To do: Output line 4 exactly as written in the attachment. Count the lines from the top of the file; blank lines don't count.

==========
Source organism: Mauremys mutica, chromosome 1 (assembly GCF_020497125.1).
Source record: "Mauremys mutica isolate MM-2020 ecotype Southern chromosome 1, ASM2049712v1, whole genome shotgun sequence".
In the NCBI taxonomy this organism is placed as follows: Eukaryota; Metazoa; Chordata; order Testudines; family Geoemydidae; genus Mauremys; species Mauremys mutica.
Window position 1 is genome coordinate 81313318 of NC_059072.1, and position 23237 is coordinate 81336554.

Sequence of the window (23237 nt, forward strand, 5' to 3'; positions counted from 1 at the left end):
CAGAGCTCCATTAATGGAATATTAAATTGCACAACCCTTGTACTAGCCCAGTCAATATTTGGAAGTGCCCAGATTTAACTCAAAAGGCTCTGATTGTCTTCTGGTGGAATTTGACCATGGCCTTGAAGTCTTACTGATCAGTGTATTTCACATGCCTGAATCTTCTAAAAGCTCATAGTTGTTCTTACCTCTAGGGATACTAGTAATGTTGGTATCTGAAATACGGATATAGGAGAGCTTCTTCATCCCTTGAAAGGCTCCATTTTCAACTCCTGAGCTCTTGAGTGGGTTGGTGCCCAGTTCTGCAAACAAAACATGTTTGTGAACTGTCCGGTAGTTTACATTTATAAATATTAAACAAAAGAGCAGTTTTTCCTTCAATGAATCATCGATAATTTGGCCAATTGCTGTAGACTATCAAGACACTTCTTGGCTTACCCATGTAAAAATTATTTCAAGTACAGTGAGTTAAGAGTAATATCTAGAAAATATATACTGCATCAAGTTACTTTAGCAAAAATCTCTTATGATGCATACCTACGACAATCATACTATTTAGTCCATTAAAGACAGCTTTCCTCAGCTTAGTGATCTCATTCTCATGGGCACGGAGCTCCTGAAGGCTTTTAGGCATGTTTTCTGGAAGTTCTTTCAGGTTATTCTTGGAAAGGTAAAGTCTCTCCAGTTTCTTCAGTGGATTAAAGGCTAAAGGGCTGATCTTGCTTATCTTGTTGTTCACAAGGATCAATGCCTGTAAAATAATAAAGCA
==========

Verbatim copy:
Window position 1 is genome coordinate 81313318 of NC_059072.1, and position 23237 is coordinate 81336554.